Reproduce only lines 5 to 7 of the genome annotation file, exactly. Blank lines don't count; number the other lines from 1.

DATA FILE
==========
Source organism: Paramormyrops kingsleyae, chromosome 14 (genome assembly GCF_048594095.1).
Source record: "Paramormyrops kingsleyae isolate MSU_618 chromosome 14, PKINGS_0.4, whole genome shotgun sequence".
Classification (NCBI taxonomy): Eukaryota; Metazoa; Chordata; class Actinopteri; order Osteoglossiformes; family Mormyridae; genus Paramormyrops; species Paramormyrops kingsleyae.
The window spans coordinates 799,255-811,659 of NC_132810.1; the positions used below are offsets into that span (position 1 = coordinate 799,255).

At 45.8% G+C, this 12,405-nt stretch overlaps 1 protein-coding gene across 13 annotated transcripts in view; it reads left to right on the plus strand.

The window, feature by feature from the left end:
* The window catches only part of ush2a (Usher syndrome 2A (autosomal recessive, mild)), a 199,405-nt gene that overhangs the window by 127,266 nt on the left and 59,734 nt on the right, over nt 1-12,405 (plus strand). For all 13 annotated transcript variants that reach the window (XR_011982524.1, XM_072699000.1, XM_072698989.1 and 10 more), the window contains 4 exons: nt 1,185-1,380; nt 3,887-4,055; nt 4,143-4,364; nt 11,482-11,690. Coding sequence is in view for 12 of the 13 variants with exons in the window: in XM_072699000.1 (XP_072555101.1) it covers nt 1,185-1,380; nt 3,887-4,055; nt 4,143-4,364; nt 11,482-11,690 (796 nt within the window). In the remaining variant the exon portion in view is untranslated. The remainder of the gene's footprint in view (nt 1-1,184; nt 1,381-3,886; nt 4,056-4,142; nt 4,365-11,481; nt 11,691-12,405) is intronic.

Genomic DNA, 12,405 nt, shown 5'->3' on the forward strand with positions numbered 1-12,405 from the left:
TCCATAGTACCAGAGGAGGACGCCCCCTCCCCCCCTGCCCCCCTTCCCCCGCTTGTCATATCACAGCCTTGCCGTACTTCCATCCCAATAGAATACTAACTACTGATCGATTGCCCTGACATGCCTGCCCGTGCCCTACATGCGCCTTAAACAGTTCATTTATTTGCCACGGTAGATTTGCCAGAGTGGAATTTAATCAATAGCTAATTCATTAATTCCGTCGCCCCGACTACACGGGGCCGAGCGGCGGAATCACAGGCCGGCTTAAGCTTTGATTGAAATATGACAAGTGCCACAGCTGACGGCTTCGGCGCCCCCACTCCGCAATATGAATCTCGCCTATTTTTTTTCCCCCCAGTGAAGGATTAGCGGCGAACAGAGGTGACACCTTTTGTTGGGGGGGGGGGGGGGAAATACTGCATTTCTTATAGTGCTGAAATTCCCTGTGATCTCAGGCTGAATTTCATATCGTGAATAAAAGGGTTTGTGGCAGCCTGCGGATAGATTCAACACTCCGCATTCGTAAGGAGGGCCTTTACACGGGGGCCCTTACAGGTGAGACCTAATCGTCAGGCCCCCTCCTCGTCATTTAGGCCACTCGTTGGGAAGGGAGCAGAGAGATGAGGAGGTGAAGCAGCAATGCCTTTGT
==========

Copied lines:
At 45.8% G+C, this 12,405-nt stretch overlaps 1 protein-coding gene across 13 annotated transcripts in view; it reads left to right on the plus strand.

The window, feature by feature from the left end:
* The window catches only part of ush2a (Usher syndrome 2A (autosomal recessive, mild)), a 199,405-nt gene that overhangs the window by 127,266 nt on the left and 59,734 nt on the right, over nt 1-12,405 (plus strand). For all 13 annotated transcript variants that reach the window (XR_011982524.1, XM_072699000.1, XM_072698989.1 and 10 more), the window contains 4 exons: nt 1,185-1,380; nt 3,887-4,055; nt 4,143-4,364; nt 11,482-11,690. Coding sequence is in view for 12 of the 13 variants with exons in the window: in XM_072699000.1 (XP_072555101.1) it covers nt 1,185-1,380; nt 3,887-4,055; nt 4,143-4,364; nt 11,482-11,690 (796 nt within the window). In the remaining variant the exon portion in view is untranslated. The remainder of the gene's footprint in view (nt 1-1,184; nt 1,381-3,886; nt 4,056-4,142; nt 4,365-11,481; nt 11,691-12,405) is intronic.